The free, non-contact football camp for youth ages 6-17 is headed by hometown benefactors Coty and Dominique Sensabaugh.
Coty prepped at Dobyns-Bennett High School, played collegiately at Clemson and is set to begin his sixth season as a cornerback in the NFL.
“I’m very happy, very thankful and very blessed to be able to put on this camp,” Coty Sensabaugh said. “It brings everything back home. I am Kingsport. Everything I do represents Kingsport.”
The long arm of the Sensabaugh’s philanthropy has reached from coast to coast, beginning with his four years in Nashville with the Tennessee Titans before splitting the 2016 season between Los Angeles with the Rams and New York with the Giants.
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Through the group Soles4Souls, Coty and Dominique have helped collect and distribute more than 11,000 pairs of shoes in the Dominican Republic, delivering over 500 pairs during their honeymoon last year. Sensabaugh recently partnered with Food for the Hungry, an organization that strives to end human poverty and world hunger and help provide fresh water systems to communities in Haiti, and with the First Step Program, an initiative giving kids and teens the opportunity to engage with community leaders on a regular basis.
During National Volunteer Week this past April, Sensabaugh was one of five NFL players recognized as a Daily Point of Light, an award that honors exceptional volunteers and celebrates the power of the individual to spark change and improve the world. He also was runner-up for the Leukemia and Lymphoma Society’s Man of the Year Award in Nashville in 2012 and received the Boy Scouts Distinguished Citizenship Award in 2013.
“It’s cool to get some recognition, it’s an honor and I appreciate it,” Sensabaugh said. “But all the stuff we do, we don’t do it for recognition. We do it because we love putting smiles on people’s faces.”
Sensabaugh’s own effervescent smile might have briefly evaporated last season. Four games into a three-year, $14 million dollar deal with the Rams, he was cut.
The Giants quickly swooped in, adding Sensabaugh to shore up their injury-depleted secondary.
“I’m probably one of the first players ever to sign that kind of deal and then get cut four games into it,” he noted. “Ironically, the Giants were the first team to call me in free agency before I signed with the Rams. It’s crazy how God brings it all full circle and connects the dots. I’m thankful for it all and it made me a better person and a better football player. I grew tremendously from it.”
Sensabaugh was an immediate contributor for the Giants at nickel cornerback and on the outside as well as special teams. He also got his first taste of playoff football, although the Giants lost 38-13 to Green Bay in the wild-card round.
“Playing in the playoffs for the first time was an awesome experience,” Sensabaugh said. “We just ran into a hot quarterback and a hot offense at the time in Green Bay.”
Sensabaugh hopes to have a chance to play deeper into the playoffs this year with the Steelers after signing a deal with Pittsburgh in March.
“I loved my time in New York and am forever thankful, but Pittsburgh just felt right,” he said. “You just follow your heart and trust your gut.”
In Pittsburgh, Sensabaugh will play in a defensive system similar to the one he played under with the Titans.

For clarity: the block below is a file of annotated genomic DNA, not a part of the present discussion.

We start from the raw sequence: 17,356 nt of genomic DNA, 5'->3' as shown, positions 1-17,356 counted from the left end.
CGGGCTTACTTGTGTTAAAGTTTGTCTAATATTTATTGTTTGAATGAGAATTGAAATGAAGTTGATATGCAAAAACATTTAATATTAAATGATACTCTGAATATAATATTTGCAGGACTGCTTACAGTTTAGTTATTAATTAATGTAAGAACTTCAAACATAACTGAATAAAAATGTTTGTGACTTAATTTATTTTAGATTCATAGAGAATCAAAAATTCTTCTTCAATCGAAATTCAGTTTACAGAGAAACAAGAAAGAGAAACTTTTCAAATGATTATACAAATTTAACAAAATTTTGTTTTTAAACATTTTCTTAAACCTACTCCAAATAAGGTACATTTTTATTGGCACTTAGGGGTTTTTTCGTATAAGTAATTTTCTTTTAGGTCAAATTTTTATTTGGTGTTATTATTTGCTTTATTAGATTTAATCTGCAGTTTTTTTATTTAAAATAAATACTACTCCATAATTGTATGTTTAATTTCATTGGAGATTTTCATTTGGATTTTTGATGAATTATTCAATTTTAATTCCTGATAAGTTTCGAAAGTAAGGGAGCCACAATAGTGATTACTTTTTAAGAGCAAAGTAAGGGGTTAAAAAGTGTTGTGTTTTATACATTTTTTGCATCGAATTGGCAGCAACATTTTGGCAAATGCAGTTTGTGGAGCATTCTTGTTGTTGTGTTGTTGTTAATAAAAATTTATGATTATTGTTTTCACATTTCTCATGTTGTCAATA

“It’s a system that I’m comfortable with and familiar with and I believe it will bring out the best in me,” said Sensabaugh, who could play either the nickel or the outside.
“I’m comfortable with both, whatever they need me to do. The Steelers made it to the AFC championship game last year and I want to help them get two games better. That’s the goal.”
Another goal is to continue to expand and refine the Sensabaugh Camp Classic.
“This is chapter five and the camp has improved every year and grown every year,” he said. “The reaction from the community has also gotten better every year. It’s something we look forward to every year.”
There will be at least one new camper in 2018. Coty and Dominque will welcome their first child in September.
“We are very excited,” said a beaming Sensabaugh. “God has blessed us with a son. He’ll definitely be out here next year.”
Among those helping Saturday at D-B were former NFL defensive back and current David Crockett coach Gerald Sensabaugh, former Tennessee player and current East Tennessee State assistant Teddy Gaines, free-agent defensive back Marcus Gilchrist, recently of the New York Jets, and former D-B Tennessee defensive back Malik Foreman.
Foreman and Ty Hayworth, another former Tribe player who completed his college career this past season at Wake Forest, both signed as free agents after April’s NFL draft.
“I told both of those guys I wanted them to enjoy the process,” Sensabaugh noted. “There are a lot of people they have met along the way that would love to be in their position. Just be thankful and enjoy it.”
Hayworth completed his tryout with the Jacksonville Jaguars last month while Foreman’s never got off the ground due to a neck injury.
“They are going to bounce back on their feet, they just have to stick with it,” continued Sensabaugh. “Life throws you curveballs at different points in life and this was their point.”
A host of other volunteers, high school coaches, family members and friends also once again staffed the camp.
“There are a lot of people involved that make the camp go. There are a lot of moving pieces to make this happen. Without them it can’t be done.”